Riviera 70EBBy Capt. Bill Pike
The best match for Riviera’s new 70? a salty, seasoned, well-travelled owner.
After arriving at an Adelaide hotel late the night before, semi-starved and tuckered out from a long trip to Australia, I nevertheless decided to stroll down to the port to see if I couldn’t scare up a decent meal, preferably of the Japanese variety. I mean, how often does a North Florida boy get to flail a set of chopsticks within a spider roll’s throw of the Great Southern Ocean? So first thing next morning, when Bryan Stokes welcomed me aboard his new 70 Enclosed Flybridge with a hearty, “G’day, mate!” I was still half asleep.
Stokes stood there expectantly, his giant tee-shirt-clad, Tasmanian-born torso protruding from the engine room hatch and a broad, devilish grin on his face. A green monkey’s fist hung down at eye-level, dangling from the mezzanine rail above, a low-tech reminder to duck when going below. Stokes brushed the thing aside, charged up into the cockpit, and stuck out a large hand, opining, “You’re a bit puny for a Yank! Most of the lot I see around here look like whales.”
Flamboyance often characterizes true seafarers, and as our conversation deepened, my mental cobwebs flat-out disappeared and a great certitude set in—here was one of the most seasoned yacht owners I’d ever crossed courses with. Not only had Stokes just put thousands of nautical miles on his 70 after buying her at the Sanctuary Cove Boat Show near Brisbane only months before, taking her north to the Whitsunday Islands, then south to Sydney, then finally through Bass Strait and west to Adelaide, he’d also developed a host of interesting ideas and opinions while doing so.
His 70 looked brand-new, despite the pummelings she’d endured. “We came out of Jervis Bay one night,” Stokes recalled while leading the way up the internal stairway from the saloon to the flying bridge, “and the waves were wretched—six or seven meters high and 50 yards apart. I didn’t turn the wipers off for three hours, and we buried the nose again and again. But did the sunroof leak? Not a bloody drop!”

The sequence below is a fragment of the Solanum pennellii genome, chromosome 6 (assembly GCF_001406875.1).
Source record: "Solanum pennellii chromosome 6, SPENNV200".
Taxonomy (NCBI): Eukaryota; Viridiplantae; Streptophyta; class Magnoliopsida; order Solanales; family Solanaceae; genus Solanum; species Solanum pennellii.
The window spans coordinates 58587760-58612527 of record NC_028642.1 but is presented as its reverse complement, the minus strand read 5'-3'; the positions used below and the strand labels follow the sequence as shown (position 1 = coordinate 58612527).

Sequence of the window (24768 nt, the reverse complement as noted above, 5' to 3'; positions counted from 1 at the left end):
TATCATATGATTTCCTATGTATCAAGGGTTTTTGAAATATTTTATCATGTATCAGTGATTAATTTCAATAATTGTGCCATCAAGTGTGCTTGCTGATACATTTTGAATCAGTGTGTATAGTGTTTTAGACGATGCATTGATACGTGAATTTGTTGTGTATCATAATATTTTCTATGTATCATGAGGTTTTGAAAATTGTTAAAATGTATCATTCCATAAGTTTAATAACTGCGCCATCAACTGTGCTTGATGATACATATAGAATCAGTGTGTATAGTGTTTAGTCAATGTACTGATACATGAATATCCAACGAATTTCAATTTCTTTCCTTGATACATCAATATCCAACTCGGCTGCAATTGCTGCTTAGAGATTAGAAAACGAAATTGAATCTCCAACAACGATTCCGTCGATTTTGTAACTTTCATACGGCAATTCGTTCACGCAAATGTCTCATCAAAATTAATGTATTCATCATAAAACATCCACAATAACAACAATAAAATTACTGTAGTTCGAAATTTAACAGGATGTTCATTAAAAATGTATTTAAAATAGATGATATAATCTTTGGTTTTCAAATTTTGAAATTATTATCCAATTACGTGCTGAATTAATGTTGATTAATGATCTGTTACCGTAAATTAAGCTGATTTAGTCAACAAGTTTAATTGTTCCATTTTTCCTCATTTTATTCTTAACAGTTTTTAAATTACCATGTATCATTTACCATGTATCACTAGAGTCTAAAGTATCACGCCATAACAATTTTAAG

Stokes used the Edson wheel-equipped control station on the balcony at the rear of the bridge to undock his baby. Thanks to her substantial displacement, the torquey responsiveness of her Twin Disc QuickShift marine gears, two Side-Power electric thrusters (a 15.5-hp at the bow and a 13-hp at the stern), and some excellent sightlines down the starboard hull side, the process seemed effortless. And within minutes, we were purring through Adelaide’s Outer Harbor en route to the wild blue yonder.
A couple of things highlighted the performance data that I recorded once we got out there. First, the sound readings at the flying bridge helm station were exceptionally low, remaining well under 65 dB-A (the level of normal conversation) until our 1,800-bhp Caterpillar C32 ACERTs hit 1500 rpm. Indeed, at a few of the lower data points engine noise seemed to hardly exist at all. And second, the 70’s running attitudes of four degrees at an average cruise speed of 33.3 mph and four and a half degrees at an average top speed of 38.2 mph were both indicative of an accurately positioned longitudinal center of gravity and the performance-enhancing balance that goes with it.
Driving the 70 was a trip. With Stokes colorfully and extensively expounding upon his decision to mount a small, outboard-powered aluminum skiff in chocks on the 70’s foredeck (“She’s lighter, cheaper, and more croc-resistant than a rubber RIB,” he argued), I settled into my Pompanette Platinum Series helm seat, pointed the massive bow straight into the oncoming six-foot rollers, and juiced the throttles. What ensued was unusual, even for a guy in my line of work. I almost instantly felt so comfortable with what was going on between the extant sea conditions and the 70’s running surface (designed by Frank Mulder, the Dutch high-perf specialist who drew mega-speedsters like Octopussy and Moonraker) that a totally empowering sense of sync arose. “Yuh feel that, don’t ya,” Stokes chuckled, as I throttled this Riviera through a series of long, sweeping, balletic S-curves.